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Individual participant data validation of the PICNICC prediction model for febrile neutropenia

Individual participant data validation of the PICNICC prediction model for febrile neutropenia Thumbnail


BACKGROUND: Risk-stratified approaches to managing cancer therapies and their consequent complications rely on accurate predictions to work effectively. The risk-stratified management of fever with neutropenia is one such very common area of management in paediatric practice. Such rules are frequently produced and promoted without adequate confirmation of their accuracy.

METHODS: An individual participant data meta-analytic validation of the 'Predicting Infectious ComplicatioNs In Children with Cancer' (PICNICC) prediction model for microbiologically documented infection in paediatric fever with neutropenia was undertaken. Pooled estimates were produced using random-effects meta-analysis of the area under the curve-receiver operating characteristic curve (AUC-ROC), calibration slope and ratios of expected versus observed cases (E/O).

RESULTS: The PICNICC model was poorly predictive of microbiologically documented infection (MDI) in these validation cohorts. The pooled AUC-ROC was 0.59, 95%?CI 0.41 to 0.78, tau2=0, compared with derivation value of 0.72, 95%?CI 0.71 to 0.76. There was poor discrimination (pooled slope estimate 0.03, 95%?CI -0.19 to 0.26) and calibration in the large (pooled E/O ratio 1.48, 95%?CI 0.87 to 2.1). Three different simple recalibration approaches failed to improve performance meaningfully.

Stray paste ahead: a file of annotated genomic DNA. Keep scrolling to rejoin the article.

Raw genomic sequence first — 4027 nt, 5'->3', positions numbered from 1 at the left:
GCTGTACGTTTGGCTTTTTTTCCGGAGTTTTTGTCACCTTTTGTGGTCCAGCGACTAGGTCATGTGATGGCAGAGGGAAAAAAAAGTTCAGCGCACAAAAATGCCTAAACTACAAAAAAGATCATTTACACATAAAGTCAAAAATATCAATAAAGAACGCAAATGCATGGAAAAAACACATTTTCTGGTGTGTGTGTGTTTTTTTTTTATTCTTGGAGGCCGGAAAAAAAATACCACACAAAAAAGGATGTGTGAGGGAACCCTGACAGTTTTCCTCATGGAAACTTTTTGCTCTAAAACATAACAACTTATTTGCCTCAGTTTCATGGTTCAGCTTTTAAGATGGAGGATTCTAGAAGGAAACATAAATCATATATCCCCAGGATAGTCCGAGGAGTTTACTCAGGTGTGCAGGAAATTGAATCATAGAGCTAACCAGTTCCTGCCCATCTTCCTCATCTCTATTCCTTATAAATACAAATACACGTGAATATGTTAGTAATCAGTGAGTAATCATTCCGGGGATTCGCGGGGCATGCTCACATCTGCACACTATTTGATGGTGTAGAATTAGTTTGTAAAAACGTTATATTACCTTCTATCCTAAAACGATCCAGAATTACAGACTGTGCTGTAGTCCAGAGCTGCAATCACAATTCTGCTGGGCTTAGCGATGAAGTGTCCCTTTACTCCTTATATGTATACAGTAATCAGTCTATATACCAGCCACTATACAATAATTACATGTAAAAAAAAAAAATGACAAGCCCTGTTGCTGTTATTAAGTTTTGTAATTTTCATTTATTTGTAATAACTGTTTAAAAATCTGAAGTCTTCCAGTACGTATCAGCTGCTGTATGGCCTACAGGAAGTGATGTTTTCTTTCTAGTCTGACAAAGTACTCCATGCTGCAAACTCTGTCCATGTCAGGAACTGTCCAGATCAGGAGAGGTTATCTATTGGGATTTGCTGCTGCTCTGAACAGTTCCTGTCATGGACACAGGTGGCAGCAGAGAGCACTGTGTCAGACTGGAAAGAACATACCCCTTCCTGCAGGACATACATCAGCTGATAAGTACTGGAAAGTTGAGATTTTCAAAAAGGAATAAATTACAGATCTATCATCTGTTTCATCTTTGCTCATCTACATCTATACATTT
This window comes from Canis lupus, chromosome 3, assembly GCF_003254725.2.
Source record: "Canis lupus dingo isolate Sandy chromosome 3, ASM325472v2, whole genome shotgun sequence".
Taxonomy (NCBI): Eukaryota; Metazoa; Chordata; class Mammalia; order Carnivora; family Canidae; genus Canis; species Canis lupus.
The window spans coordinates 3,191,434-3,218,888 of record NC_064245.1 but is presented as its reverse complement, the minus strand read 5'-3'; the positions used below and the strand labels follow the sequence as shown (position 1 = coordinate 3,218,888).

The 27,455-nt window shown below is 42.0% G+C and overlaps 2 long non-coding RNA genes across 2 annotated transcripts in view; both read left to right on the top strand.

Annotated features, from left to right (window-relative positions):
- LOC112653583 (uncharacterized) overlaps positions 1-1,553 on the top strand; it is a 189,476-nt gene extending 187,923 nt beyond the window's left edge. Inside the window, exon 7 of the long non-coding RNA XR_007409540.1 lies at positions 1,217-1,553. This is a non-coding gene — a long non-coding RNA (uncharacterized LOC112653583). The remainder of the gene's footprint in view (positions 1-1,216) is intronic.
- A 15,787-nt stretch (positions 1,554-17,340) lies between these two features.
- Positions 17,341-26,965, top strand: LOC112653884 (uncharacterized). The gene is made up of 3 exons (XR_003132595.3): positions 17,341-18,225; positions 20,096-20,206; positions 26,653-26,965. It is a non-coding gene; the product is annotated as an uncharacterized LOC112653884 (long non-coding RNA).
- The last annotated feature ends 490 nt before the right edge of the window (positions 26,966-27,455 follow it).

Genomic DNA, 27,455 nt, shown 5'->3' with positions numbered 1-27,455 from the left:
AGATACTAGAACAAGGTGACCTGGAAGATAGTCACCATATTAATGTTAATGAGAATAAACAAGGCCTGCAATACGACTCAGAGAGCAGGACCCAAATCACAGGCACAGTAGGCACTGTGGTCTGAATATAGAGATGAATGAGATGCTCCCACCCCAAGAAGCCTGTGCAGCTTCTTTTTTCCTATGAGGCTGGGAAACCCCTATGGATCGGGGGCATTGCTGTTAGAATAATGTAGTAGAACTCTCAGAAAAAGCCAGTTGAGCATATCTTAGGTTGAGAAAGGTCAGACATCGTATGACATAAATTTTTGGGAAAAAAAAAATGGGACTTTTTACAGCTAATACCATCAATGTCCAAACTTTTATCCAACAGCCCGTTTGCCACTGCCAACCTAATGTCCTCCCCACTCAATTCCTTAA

CONCLUSION: This meta-analysis shows the PICNICC model should not be used at admission to predict MDI. Further work should focus on validating alternative prediction models. Validation across multiple cohorts from diverse locations is essential before widespread clinical adoption of such rules to avoid overtreating or undertreating children with fever with neutropenia.

Acceptance Date Oct 18, 2019
Publication Date Apr 17, 2020
Journal Archives of Disease in Childhood
Print ISSN 0003-9888
Publisher BMJ Publishing Group
Pages 439-445
Keywords Haematology, infectious diseases, oncology, statistics
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